Sharankumar Limbale’s autobiography Akkarmashi was published in 1984 and received critical acclaim. The author was twenty-five years old at the time. Written in a dialect of the Maharas, Akkarmashi was considered a path-breaking milestone in dalit autobiographical writing in Marathi.
Astride the Wheel is an accomplished translation of Yantrarudha, a 1967 Oriya novel by Sahitya Akademi Award winning writer, Chandra Sekhar Rath. Its appearance is yet another example of the ongoing attempt on the part of publishers and translators alike to rescue Indian bhasa literatures from the ghettos of provinciality to which they had hitherto been consigned. Insofar as Oriya is concerned, the attempt has met with only limited success; for the output has been scanty, the quality of translation uneven, and the choice of texts not always happy.
A Village Divided is a wonderful book, well worth spending money to buy and time to read.Rurially autobiographical, Rahi Masoom s Adha Gaon (1966) is a record of the life d times of his village in UP where Muslims d Hindus lived together in an accord which y has begun to seem mythical. Quite apart from the narrative flow is the change of pace of the book as a lifestyle of centuries revs into the unbelievably fast gears of Partition, communalism, and modern secular India.
What do you do when faced with nothing much to quarrel about with a book under review? Concur. Quote. Applaud. Celebrate. Concurrence, however, breeds few words, and a lot of yawning space. Quibbling, on the other hand, might come to your rescue. New Poetry in Hindi offers both the paths.
A surprising find, A Model House is a pot pourri, the author’s life and interests held up to a mirror for all to see. Alaknanda moves from being Al in the leafy suburbs of Wisconsin, living in a fairy-tale world of NRIs to Nanda at ABCD, a design and architecture school in Gujarat. In her final semester at ABCD, Nanda meets the enigmatic, Rajdoot-riding, beedi smoking, model-maker Raghunath Bhatt, younger brother to the legendary and dead Shivnath Bhatt.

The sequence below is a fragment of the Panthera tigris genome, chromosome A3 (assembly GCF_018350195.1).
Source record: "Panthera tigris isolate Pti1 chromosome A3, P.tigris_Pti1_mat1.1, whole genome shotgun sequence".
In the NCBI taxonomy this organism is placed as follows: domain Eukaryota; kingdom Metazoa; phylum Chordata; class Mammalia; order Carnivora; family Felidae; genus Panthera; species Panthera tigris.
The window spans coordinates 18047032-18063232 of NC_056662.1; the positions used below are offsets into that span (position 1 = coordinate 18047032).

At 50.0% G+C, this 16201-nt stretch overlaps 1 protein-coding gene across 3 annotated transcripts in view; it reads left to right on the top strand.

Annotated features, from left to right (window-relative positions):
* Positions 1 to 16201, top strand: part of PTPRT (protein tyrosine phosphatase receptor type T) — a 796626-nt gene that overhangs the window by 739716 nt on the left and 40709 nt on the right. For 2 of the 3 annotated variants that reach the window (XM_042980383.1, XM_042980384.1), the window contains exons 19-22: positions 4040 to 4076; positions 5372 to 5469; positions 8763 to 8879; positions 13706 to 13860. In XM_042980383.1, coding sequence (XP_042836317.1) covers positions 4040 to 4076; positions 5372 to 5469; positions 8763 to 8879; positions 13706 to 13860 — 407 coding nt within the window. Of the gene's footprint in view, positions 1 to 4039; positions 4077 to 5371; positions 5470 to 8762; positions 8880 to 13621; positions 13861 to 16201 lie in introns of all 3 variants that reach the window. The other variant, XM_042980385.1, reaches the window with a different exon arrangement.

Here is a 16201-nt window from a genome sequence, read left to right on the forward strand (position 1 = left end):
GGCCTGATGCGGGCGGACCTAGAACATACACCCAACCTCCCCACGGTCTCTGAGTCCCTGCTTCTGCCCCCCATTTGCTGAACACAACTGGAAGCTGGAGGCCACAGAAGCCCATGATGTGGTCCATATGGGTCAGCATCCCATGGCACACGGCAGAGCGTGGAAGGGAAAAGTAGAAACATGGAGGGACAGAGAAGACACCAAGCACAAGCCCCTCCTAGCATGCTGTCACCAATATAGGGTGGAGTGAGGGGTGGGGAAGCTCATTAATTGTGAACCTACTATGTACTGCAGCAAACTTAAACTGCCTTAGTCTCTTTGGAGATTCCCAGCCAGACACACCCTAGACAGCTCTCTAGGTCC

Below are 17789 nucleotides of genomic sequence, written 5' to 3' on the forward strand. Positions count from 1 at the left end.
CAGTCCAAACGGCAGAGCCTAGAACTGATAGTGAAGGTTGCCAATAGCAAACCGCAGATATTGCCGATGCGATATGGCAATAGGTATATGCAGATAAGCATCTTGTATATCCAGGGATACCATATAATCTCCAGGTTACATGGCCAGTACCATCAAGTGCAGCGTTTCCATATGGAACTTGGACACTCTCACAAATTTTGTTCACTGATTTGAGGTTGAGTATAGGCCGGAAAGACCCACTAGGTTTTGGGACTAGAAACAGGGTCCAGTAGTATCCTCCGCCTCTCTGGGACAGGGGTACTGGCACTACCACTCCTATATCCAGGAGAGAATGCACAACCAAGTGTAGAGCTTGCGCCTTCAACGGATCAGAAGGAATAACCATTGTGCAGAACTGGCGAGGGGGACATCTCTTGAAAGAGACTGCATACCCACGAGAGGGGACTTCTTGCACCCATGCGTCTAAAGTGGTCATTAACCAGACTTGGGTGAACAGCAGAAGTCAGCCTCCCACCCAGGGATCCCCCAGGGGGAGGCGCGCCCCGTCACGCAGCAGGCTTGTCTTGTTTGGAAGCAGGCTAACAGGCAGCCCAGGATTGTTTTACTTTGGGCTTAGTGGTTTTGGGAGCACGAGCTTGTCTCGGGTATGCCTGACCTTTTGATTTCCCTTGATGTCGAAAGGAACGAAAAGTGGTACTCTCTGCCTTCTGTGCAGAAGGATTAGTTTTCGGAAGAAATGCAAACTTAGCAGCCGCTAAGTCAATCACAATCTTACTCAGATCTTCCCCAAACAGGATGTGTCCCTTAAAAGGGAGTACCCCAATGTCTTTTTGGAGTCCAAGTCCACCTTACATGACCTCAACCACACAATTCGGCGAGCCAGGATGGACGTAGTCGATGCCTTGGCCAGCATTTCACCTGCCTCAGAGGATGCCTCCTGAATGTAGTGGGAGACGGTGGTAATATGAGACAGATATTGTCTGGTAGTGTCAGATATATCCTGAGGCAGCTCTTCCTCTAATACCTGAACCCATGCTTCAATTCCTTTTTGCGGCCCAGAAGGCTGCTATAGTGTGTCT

The portrayal of same—sex relationships in 20th century Indian literature has been characterized, most frequently, by ambiguity or by an incipient homophobia. Critical responses to Ismat Chugtai’s Lihaaf and Ugra’s collection of short stories Chocolate, in the past, indicate the extent of cultural resistance to the acceptance of a reality which was generally relegated to a subterranean level of consciousness or represented as being perverse and unnatural.
The Elephant and the Maruti is a collection of six stories, three set in Delhi, the other three se: in Bangalore, Puranduru, and Geneva. While diverse in their geographical locations the common underlying thread that links them all is the sense of smell, a theme that still seems a favourite with the author of the promising debut novel called, what else but, Smell.
I don’t think I have read any Indian book in recent times as avidly as I did Kalpana Swaminathan’s Ambrosia for Afters. This is a brilliant book, and one of the rare breed that targets young adults as much as it does older readers. This to me is a crossover book, a book in the line of classics like Catcher in the Rye, books that defy classification of readership by age (not that Ambrosia has been positioned a novel for young adults).
You must learn to stop being yourself. That’s where it begins, and everything else follows from that.’ Raj Kamal Jha uses this most apposite quotation from Paul Auster’s Mr Vertigo to preface his second novel. I call it apposite because the entire book follows from that. Let me say that this is not a book for those who prefer to stay within their own skins or constantly want to feel the solidity of the walls that surround them.
‘How does the writer of Indian origin living abroad negotiate longing and belonging ?’ asks the editor in his highly readable and insightful Introduction to the anthology, and for a while I was persuaded that the thirty-three pieces that comprise the volume are meant to provide a range of answers to that question. And indeed they do, unless one begins to look closely at the contents page.
No one who was taught by Professor A.N. Kaul in the 1970s is likely to have forgotten the experience. He would stride into the seedy English Literature classroom in the Arts Faculty Building at the University of Delhi —others might slouch or stroll or canter; Professor Kaul always strode— followed by a billowing cloud of cigarette smoke, and he would launch into a controlled but passionate performance of what can only be called The Theatre of Thinking Aloud.